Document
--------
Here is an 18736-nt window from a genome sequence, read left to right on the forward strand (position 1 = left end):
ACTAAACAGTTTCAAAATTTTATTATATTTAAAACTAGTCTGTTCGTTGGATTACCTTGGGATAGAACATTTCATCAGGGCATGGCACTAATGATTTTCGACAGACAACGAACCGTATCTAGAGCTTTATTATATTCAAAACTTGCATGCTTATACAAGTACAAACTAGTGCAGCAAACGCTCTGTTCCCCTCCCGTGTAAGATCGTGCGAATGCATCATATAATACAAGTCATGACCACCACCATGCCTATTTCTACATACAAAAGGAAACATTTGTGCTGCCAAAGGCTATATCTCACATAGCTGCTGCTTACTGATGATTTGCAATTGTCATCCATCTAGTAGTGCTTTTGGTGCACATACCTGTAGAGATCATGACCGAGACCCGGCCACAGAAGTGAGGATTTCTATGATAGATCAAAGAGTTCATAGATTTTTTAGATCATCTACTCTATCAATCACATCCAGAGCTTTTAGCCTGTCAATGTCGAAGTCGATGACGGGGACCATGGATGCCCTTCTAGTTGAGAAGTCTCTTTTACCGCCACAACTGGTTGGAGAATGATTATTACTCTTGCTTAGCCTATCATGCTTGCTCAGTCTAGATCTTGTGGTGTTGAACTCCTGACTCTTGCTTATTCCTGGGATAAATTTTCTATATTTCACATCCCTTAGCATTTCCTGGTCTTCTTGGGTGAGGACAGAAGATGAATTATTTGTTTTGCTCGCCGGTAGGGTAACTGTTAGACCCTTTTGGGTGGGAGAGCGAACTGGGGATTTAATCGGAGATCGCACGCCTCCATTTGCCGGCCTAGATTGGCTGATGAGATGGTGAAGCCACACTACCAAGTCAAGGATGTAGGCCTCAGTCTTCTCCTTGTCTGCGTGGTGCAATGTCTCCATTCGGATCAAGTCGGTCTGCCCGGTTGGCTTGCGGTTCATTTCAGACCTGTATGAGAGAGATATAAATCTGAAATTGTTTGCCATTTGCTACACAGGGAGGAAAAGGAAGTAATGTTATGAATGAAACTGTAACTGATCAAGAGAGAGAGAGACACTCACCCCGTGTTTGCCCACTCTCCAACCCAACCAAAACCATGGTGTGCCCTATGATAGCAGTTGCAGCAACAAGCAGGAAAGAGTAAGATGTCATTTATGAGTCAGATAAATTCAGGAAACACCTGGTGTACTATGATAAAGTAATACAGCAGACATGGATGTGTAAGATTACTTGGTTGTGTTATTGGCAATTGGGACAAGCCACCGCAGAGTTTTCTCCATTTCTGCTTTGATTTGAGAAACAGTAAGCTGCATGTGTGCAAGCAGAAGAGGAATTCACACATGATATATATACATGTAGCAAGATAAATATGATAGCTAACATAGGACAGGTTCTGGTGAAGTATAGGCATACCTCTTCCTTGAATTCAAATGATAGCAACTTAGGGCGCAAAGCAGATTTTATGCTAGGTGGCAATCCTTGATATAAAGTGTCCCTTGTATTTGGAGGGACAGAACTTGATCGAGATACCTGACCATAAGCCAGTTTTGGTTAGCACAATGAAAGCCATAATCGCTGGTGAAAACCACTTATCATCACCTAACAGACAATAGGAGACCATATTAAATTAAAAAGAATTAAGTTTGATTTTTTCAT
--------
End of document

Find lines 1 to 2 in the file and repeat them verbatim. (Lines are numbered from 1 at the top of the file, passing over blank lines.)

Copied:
Here is an 18736-nt window from a genome sequence, read left to right on the forward strand (position 1 = left end):
ACTAAACAGTTTCAAAATTTTATTATATTTAAAACTAGTCTGTTCGTTGGATTACCTTGGGATAGAACATTTCATCAGGGCATGGCACTAATGATTTTCGACAGACAACGAACCGTATCTAGAGCTTTATTATATTCAAAACTTGCATGCTTATACAAGTACAAACTAGTGCAGCAAACGCTCTGTTCCCCTCCCGTGTAAGATCGTGCGAATGCATCATATAATACAAGTCATGACCACCACCATGCCTATTTCTACATACAAAAGGAAACATTTGTGCTGCCAAAGGCTATATCTCACATAGCTGCTGCTTACTGATGATTTGCAATTGTCATCCATCTAGTAGTGCTTTTGGTGCACATACCTGTAGAGATCATGACCGAGACCCGGCCACAGAAGTGAGGATTTCTATGATAGATCAAAGAGTTCATAGATTTTTTAGATCATCTACTCTATCAATCACATCCAGAGCTTTTAGCCTGTCAATGTCGAAGTCGATGACGGGGACCATGGATGCCCTTCTAGTTGAGAAGTCTCTTTTACCGCCACAACTGGTTGGAGAATGATTATTACTCTTGCTTAGCCTATCATGCTTGCTCAGTCTAGATCTTGTGGTGTTGAACTCCTGACTCTTGCTTATTCCTGGGATAAATTTTCTATATTTCACATCCCTTAGCATTTCCTGGTCTTCTTGGGTGAGGACAGAAGATGAATTATTTGTTTTGCTCGCCGGTAGGGTAACTGTTAGACCCTTTTGGGTGGGAGAGCGAACTGGGGATTTAATCGGAGATCGCACGCCTCCATTTGCCGGCCTAGATTGGCTGATGAGATGGTGAAGCCACACTACCAAGTCAAGGATGTAGGCCTCAGTCTTCTCCTTGTCTGCGTGGTGCAATGTCTCCATTCGGATCAAGTCGGTCTGCCCGGTTGGCTTGCGGTTCATTTCAGACCTGTATGAGAGAGATATAAATCTGAAATTGTTTGCCATTTGCTACACAGGGAGGAAAAGGAAGTAATGTTATGAATGAAACTGTAACTGATCAAGAGAGAGAGAGACACTCACCCCGTGTTTGCCCACTCTCCAACCCAACCAAAACCATGGTGTGCCCTATGATAGCAGTTGCAGCAACAAGCAGGAAAGAGTAAGATGTCATTTATGAGTCAGATAAATTCAGGAAACACCTGGTGTACTATGATAAAGTAATACAGCAGACATGGATGTGTAAGATTACTTGGTTGTGTTATTGGCAATTGGGACAAGCCACCGCAGAGTTTTCTCCATTTCTGCTTTGATTTGAGAAACAGTAAGCTGCATGTGTGCAAGCAGAAGAGGAATTCACACATGATATATATACATGTAGCAAGATAAATATGATAGCTAACATAGGACAGGTTCTGGTGAAGTATAGGCATACCTCTTCCTTGAATTCAAATGATAGCAACTTAGGGCGCAAAGCAGATTTTATGCTAGGTGGCAATCCTTGATATAAAGTGTCCCTTGTATTTGGAGGGACAGAACTTGATCGAGATACCTGACCATAAGCCAGTTTTGGTTAGCACAATGAAAGCCATAATCGCTGGTGAAAACCACTTATCATCACCTAACAGACAATAGGAGACCATATTAAATTAAAAAGAATTAAGTTTGATTTTTTCAT